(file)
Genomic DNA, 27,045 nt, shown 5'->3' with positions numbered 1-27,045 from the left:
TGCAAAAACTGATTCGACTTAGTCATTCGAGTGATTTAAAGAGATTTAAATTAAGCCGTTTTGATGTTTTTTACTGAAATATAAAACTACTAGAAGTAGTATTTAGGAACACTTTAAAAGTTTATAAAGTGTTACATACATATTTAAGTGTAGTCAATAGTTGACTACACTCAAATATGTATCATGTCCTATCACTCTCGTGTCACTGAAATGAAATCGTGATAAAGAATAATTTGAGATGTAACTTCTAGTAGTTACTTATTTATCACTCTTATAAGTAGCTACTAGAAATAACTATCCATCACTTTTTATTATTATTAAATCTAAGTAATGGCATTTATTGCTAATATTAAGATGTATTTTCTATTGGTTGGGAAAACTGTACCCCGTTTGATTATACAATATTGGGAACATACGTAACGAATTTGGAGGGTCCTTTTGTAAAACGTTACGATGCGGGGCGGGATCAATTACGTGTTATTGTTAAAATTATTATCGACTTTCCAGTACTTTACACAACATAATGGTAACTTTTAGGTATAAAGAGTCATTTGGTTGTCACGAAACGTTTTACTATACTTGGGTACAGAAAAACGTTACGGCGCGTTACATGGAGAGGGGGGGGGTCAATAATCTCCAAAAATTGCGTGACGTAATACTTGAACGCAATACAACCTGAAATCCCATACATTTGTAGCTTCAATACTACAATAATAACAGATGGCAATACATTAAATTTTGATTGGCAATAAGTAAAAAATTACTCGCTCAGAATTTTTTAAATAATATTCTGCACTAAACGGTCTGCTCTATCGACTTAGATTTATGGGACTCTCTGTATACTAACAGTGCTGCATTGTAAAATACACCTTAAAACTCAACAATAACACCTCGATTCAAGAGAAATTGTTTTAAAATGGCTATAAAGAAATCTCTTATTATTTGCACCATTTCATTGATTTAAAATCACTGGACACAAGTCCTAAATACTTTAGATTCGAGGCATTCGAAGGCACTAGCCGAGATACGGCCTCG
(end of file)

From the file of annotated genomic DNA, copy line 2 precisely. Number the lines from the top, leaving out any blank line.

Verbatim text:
TGCAAAAACTGATTCGACTTAGTCATTCGAGTGATTTAAAGAGATTTAAATTAAGCCGTTTTGATGTTTTTTACTGAAATATAAAACTACTAGAAGTAGTATTTAGGAACACTTTAAAAGTTTATAAAGTGTTACATACATATTTAAGTGTAGTCAATAGTTGACTACACTCAAATATGTATCATGTCCTATCACTCTCGTGTCACTGAAATGAAATCGTGATAAAGAATAATTTGAGATGTAACTTCTAGTAGTTACTTATTTATCACTCTTATAAGTAGCTACTAGAAATAACTATCCATCACTTTTTATTATTATTAAATCTAAGTAATGGCATTTATTGCTAATATTAAGATGTATTTTCTATTGGTTGGGAAAACTGTACCCCGTTTGATTATACAATATTGGGAACATACGTAACGAATTTGGAGGGTCCTTTTGTAAAACGTTACGATGCGGGGCGGGATCAATTACGTGTTATTGTTAAAATTATTATCGACTTTCCAGTACTTTACACAACATAATGGTAACTTTTAGGTATAAAGAGTCATTTGGTTGTCACGAAACGTTTTACTATACTTGGGTACAGAAAAACGTTACGGCGCGTTACATGGAGAGGGGGGGGGTCAATAATCTCCAAAAATTGCGTGACGTAATACTTGAACGCAATACAACCTGAAATCCCATACATTTGTAGCTTCAATACTACAATAATAACAGATGGCAATACATTAAATTTTGATTGGCAATAAGTAAAAAATTACTCGCTCAGAATTTTTTAAATAATATTCTGCACTAAACGGTCTGCTCTATCGACTTAGATTTATGGGACTCTCTGTATACTAACAGTGCTGCATTGTAAAATACACCTTAAAACTCAACAATAACACCTCGATTCAAGAGAAATTGTTTTAAAATGGCTATAAAGAAATCTCTTATTATTTGCACCATTTCATTGATTTAAAATCACTGGACACAAGTCCTAAATACTTTAGATTCGAGGCATTCGAAGGCACTAGCCGAGATACGGCCTCG